Ensure findings of supervision, monitoring, and evaluation inform planning and implementation approaches.
On-going revision of CD design.
Regularly review meetings at the district, regional, and national levels.
Guide distribution point staff—through training and supervision opportunities—to self-reflect on certain key data and consider what lessons they can learn for their own performance.
Plans made at the start of a new CD model can be optimistic (and hopefully pragmatic) plans, based on how planners expect the CD approach to work. It is the results of monitoring, supervision, and regular management meetings at health facility–, district-, and regional-levels, as well as at the national level, that will inform how the CD approach develops and improves. Expect that modification and improvements will be needed, and welcome the opportunities to strengthen the system.
Look for opportunities to streamline implementation and reduce management burden and costs. For example, one country decided to switch to a transporter who could send automated SMS delivery notifications. Countries that have been doing school distribution for several years may not need to train everyone every year, unless the processes have changed significantly.
It is important to understand that the performance of the CD system can vary—over time and between contexts. Plans that worked well one time, and in one place, may need to be adjusted. Therefore, even after a system has been up and running for several years, on-going monitoring, regular reviewing, and adjusting will probably be needed.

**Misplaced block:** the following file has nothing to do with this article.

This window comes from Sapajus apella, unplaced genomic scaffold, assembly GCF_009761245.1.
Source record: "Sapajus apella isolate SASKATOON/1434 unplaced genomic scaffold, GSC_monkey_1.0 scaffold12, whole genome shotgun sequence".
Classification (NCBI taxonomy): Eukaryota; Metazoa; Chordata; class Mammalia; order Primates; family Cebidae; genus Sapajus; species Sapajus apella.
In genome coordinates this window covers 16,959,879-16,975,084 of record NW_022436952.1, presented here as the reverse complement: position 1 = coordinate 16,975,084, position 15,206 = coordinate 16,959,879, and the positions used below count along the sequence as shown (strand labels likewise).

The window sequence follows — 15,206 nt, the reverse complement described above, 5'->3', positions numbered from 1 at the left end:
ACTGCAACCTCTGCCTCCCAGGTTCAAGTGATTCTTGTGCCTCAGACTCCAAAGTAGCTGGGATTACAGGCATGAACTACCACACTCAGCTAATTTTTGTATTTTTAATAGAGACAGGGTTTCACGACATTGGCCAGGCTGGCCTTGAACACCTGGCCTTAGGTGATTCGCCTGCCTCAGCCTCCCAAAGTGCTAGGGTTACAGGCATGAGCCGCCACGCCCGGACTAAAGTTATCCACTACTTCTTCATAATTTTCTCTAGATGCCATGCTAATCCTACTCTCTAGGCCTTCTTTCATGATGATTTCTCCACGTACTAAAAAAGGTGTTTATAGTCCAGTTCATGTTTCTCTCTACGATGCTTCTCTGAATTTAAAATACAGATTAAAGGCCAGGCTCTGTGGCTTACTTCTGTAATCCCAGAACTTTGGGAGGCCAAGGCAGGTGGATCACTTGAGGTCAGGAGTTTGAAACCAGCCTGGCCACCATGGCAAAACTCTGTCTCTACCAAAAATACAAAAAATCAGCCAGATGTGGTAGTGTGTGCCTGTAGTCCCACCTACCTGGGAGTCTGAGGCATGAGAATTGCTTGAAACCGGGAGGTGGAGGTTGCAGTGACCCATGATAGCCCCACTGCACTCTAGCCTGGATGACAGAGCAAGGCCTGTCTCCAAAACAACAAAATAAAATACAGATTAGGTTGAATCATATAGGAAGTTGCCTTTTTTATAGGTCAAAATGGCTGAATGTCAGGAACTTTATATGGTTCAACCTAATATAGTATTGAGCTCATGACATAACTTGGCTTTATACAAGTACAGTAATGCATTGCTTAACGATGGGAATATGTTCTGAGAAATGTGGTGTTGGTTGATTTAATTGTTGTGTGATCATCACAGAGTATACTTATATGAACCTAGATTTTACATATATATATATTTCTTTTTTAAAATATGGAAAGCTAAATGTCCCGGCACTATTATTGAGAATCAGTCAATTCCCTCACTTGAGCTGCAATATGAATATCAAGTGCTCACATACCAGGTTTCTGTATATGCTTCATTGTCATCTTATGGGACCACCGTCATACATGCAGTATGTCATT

It is also important not to assume that because a system has been running for several years, it is running well enough. Many countries have had ANC and EPI distributions in place for some time; in many cases, the quality is poor and there are many opportunities for improvement.
Key issues to examine in data are—
Access issues—redemption of coupons by community members or vouchers in a voucher system; proportions of expected target groups participating.
Proportion of those eligible for a net and visiting distribution points who actually receive a net.
Coherence of the audit trail.
Issues frequently arising in supervision and monitoring visits.
Equity of those receiving nets.
Who should review and for what at what levels?
Distribution personnel can review their own performance by reflecting on issues that include numbers distributed versus numbers expected to be distributed, issues faced when summarizing distribution for monthly reports (which prompt them to improve accuracy and completeness of daily registers), common questions being faced from communities by recipients (which might give insights into appropriate modifications or additions to the key messages they are giving).
Health facility personnel may have a role in reviewing lower-level data if they are acting as supervisors to community distribution points. In these cases, specific aspects to consider are numbers of coupons distributed and unexpected fluctuations, existing stock, numbers of ITNs distributed and stocks remaining, accuracy and completeness of reports being received, and feedback and questions being received from community-level personnel. Findings will help inform guidance given during supervision visits and refresher trainings, and recommendations made up the supervision chain to districts about the model design.